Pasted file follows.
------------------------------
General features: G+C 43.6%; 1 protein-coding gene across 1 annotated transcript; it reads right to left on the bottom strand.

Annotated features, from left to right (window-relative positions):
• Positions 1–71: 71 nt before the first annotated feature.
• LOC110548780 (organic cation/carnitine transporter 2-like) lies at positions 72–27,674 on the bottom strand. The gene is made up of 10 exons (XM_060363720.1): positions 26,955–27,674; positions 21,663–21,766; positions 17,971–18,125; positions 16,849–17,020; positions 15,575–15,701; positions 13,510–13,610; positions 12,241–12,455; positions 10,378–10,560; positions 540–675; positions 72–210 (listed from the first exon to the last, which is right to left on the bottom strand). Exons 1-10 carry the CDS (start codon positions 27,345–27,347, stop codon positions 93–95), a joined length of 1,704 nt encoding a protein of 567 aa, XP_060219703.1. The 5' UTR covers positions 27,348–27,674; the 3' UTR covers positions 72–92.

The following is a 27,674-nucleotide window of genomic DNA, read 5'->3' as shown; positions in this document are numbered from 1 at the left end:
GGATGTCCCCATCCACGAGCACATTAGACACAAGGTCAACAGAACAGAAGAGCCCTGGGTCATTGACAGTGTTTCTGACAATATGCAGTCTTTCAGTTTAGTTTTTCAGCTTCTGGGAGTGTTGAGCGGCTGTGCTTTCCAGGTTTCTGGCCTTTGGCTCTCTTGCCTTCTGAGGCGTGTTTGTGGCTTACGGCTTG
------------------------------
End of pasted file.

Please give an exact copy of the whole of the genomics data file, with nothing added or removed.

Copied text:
General features: G+C 43.6%; 1 protein-coding gene across 1 annotated transcript; it reads right to left on the bottom strand.

Annotated features, from left to right (window-relative positions):
• Positions 1–71: 71 nt before the first annotated feature.
• LOC110548780 (organic cation/carnitine transporter 2-like) lies at positions 72–27,674 on the bottom strand. The gene is made up of 10 exons (XM_060363720.1): positions 26,955–27,674; positions 21,663–21,766; positions 17,971–18,125; positions 16,849–17,020; positions 15,575–15,701; positions 13,510–13,610; positions 12,241–12,455; positions 10,378–10,560; positions 540–675; positions 72–210 (listed from the first exon to the last, which is right to left on the bottom strand). Exons 1-10 carry the CDS (start codon positions 27,345–27,347, stop codon positions 93–95), a joined length of 1,704 nt encoding a protein of 567 aa, XP_060219703.1. The 5' UTR covers positions 27,348–27,674; the 3' UTR covers positions 72–92.

The following is a 27,674-nucleotide window of genomic DNA, read 5'->3' as shown; positions in this document are numbered from 1 at the left end:
GGATGTCCCCATCCACGAGCACATTAGACACAAGGTCAACAGAACAGAAGAGCCCTGGGTCATTGACAGTGTTTCTGACAATATGCAGTCTTTCAGTTTAGTTTTTCAGCTTCTGGGAGTGTTGAGCGGCTGTGCTTTCCAGGTTTCTGGCCTTTGGCTCTCTTGCCTTCTGAGGCGTGTTTGTGGCTTACGGCTTG